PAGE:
New Jersey's Hurricane Sandy plan is now in the hands of the federal government.
Gov. Chris Christie submitted the final draft of the plan this morning, following a preliminary announcement earlier this month and the completion of a seven-day public comment period.
The plan covers the first installment of Community Development Block Grant recovery assistance from the U.S. Department of Housing and Urban Development, totaling a bit more than $1.8 billion.
"The programs designed as part of the Action Plan will help address the unmet needs of Sandy-impacted homeowners, renters and business owners as they rebuild their lives and recover from their losses," Christie said, in a press release.
The plan includes half a billion dollars to help small businesses and fund tourism promotion. Those funds will be administered through the state's Economic Development Authority in the form of grants, loan interest loans and a $25 million tourism marketing campaign.
"The EDA hopes to be able to get assistance to impacted businesses as quickly as possible to ensure they have the capital they need to resume, maintain or grow their operations," said Michele Brown, CEO of the agency.
The plan adds to the arsenal of assistance available for businesses, many of which are finding insurance isn't enough to fully repair their damaged property. Businesses already have been able to apply for low-interest loans from the U.S. Small Business Administration, but groups like the New Jersey Business and Industry Association and the state Chamber of Commerce have argued some businesses can't afford to take on additional debt, and instead need access to grants.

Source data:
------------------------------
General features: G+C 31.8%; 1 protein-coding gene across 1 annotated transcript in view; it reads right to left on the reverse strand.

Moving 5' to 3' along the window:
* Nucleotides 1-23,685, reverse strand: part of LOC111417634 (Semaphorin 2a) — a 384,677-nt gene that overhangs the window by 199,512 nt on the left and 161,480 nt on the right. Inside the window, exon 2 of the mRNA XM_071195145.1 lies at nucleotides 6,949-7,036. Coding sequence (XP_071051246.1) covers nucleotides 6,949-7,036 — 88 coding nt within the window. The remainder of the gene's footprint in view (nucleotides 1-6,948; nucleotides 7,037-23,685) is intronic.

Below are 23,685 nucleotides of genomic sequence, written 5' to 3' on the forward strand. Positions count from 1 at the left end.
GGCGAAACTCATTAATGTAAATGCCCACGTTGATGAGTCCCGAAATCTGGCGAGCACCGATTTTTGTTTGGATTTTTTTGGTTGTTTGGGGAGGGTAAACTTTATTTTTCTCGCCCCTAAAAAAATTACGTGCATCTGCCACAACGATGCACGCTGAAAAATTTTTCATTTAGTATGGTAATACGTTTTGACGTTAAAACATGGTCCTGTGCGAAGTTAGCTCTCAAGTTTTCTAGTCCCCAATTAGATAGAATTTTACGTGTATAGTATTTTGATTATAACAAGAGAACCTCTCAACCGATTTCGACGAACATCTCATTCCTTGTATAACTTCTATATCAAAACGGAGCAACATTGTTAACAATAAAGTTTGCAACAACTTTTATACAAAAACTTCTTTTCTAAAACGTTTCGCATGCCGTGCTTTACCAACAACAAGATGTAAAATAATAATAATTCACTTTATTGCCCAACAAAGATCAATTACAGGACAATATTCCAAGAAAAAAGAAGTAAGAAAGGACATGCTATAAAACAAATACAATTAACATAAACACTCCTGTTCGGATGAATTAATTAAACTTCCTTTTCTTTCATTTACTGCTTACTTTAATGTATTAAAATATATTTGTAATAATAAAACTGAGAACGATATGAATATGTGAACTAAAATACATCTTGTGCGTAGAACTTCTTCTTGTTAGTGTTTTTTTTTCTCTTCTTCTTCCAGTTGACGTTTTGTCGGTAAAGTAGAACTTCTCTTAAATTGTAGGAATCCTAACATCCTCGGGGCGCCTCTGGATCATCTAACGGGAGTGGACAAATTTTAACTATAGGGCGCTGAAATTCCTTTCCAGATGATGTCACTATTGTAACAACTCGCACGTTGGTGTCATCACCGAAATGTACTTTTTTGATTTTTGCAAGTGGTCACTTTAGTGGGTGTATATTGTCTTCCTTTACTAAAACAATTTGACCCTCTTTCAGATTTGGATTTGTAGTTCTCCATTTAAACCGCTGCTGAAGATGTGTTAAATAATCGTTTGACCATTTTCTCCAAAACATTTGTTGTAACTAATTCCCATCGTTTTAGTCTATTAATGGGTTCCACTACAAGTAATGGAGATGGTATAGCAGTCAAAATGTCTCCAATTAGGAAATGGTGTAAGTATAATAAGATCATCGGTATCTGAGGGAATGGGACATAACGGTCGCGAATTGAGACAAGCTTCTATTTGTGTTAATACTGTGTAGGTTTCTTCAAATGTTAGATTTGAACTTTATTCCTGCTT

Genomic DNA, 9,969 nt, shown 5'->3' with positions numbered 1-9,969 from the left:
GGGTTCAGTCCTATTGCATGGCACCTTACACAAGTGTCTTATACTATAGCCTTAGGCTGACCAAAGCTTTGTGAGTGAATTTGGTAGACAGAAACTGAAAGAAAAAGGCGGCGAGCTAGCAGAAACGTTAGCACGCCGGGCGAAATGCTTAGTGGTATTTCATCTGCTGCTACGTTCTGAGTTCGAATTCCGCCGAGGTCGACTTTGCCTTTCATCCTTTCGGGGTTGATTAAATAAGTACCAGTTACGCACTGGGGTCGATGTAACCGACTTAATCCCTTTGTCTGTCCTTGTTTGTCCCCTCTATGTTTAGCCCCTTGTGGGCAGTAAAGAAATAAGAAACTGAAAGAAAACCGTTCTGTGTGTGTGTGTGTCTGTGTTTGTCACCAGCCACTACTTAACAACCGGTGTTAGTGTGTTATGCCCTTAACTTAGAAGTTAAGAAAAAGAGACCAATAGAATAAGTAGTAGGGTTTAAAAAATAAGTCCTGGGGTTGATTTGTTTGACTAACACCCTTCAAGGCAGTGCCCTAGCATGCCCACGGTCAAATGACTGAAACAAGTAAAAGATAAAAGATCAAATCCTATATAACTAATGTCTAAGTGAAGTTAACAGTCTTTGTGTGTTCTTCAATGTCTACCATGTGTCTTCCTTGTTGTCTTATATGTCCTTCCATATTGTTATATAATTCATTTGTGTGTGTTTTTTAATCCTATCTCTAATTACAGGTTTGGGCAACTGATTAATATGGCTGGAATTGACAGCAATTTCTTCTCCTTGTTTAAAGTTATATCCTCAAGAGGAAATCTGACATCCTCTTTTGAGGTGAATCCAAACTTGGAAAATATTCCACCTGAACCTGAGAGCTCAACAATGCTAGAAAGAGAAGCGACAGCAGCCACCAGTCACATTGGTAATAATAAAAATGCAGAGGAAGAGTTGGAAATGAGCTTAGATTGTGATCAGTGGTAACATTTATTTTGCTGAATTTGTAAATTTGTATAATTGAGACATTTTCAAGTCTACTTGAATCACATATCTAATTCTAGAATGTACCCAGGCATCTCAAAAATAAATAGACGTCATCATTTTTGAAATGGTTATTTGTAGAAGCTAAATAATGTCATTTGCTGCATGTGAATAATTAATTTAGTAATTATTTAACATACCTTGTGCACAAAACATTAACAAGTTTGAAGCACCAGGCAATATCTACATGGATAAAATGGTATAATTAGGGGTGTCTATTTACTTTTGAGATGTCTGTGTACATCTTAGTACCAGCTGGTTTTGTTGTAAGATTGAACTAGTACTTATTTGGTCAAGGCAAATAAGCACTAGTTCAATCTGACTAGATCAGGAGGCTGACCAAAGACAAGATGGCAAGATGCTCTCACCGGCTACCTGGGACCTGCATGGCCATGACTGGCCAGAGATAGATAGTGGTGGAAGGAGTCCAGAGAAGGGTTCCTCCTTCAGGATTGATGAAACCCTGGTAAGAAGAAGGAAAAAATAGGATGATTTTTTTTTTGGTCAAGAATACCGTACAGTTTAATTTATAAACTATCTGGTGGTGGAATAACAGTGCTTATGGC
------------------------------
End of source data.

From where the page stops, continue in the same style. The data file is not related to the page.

Of the $500 million set aside in the plan for business assistance, $300 million is earmarked for small-business grants.
HUD has 45 days to approve the plan, but the governor's office said they anticipate approval sometime in April.
New Jersey's two U.S. senators, Frank Lautenberg and Robert Menendez, said today they've sent a letter to HUD Secretary Shaun Donovan, asking him to expedite the review.
Sandy "caused unprecedented damage, and New Jersey needs immediate access to our share of this new federal funding so that we can rebuild our homes, support businesses and strengthen public infrastructure to mitigate damage from future storms," the senators wrote in the letter.
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